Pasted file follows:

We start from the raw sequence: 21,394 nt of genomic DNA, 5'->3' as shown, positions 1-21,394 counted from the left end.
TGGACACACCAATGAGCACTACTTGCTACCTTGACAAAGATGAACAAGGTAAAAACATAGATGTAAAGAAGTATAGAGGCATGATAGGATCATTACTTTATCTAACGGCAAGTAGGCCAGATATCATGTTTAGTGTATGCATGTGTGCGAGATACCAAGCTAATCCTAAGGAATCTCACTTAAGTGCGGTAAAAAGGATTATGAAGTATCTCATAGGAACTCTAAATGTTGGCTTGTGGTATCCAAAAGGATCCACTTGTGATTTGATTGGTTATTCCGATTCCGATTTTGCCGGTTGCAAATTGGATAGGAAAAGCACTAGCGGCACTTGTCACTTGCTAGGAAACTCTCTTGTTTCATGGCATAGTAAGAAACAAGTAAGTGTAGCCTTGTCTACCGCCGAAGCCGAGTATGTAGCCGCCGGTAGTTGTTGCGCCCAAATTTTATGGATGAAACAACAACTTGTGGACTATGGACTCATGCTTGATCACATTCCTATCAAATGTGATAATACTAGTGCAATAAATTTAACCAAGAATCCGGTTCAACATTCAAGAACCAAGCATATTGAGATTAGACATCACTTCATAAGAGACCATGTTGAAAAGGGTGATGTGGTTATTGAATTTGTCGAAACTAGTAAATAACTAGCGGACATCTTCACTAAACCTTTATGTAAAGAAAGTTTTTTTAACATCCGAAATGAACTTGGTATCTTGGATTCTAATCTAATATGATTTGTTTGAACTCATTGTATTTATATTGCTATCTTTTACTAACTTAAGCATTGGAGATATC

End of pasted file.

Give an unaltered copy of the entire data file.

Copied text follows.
We start from the raw sequence: 21,394 nt of genomic DNA, 5'->3' as shown, positions 1-21,394 counted from the left end.
TGGACACACCAATGAGCACTACTTGCTACCTTGACAAAGATGAACAAGGTAAAAACATAGATGTAAAGAAGTATAGAGGCATGATAGGATCATTACTTTATCTAACGGCAAGTAGGCCAGATATCATGTTTAGTGTATGCATGTGTGCGAGATACCAAGCTAATCCTAAGGAATCTCACTTAAGTGCGGTAAAAAGGATTATGAAGTATCTCATAGGAACTCTAAATGTTGGCTTGTGGTATCCAAAAGGATCCACTTGTGATTTGATTGGTTATTCCGATTCCGATTTTGCCGGTTGCAAATTGGATAGGAAAAGCACTAGCGGCACTTGTCACTTGCTAGGAAACTCTCTTGTTTCATGGCATAGTAAGAAACAAGTAAGTGTAGCCTTGTCTACCGCCGAAGCCGAGTATGTAGCCGCCGGTAGTTGTTGCGCCCAAATTTTATGGATGAAACAACAACTTGTGGACTATGGACTCATGCTTGATCACATTCCTATCAAATGTGATAATACTAGTGCAATAAATTTAACCAAGAATCCGGTTCAACATTCAAGAACCAAGCATATTGAGATTAGACATCACTTCATAAGAGACCATGTTGAAAAGGGTGATGTGGTTATTGAATTTGTCGAAACTAGTAAATAACTAGCGGACATCTTCACTAAACCTTTATGTAAAGAAAGTTTTTTTAACATCCGAAATGAACTTGGTATCTTGGATTCTAATCTAATATGATTTGTTTGAACTCATTGTATTTATATTGCTATCTTTTACTAACTTAAGCATTGGAGATATC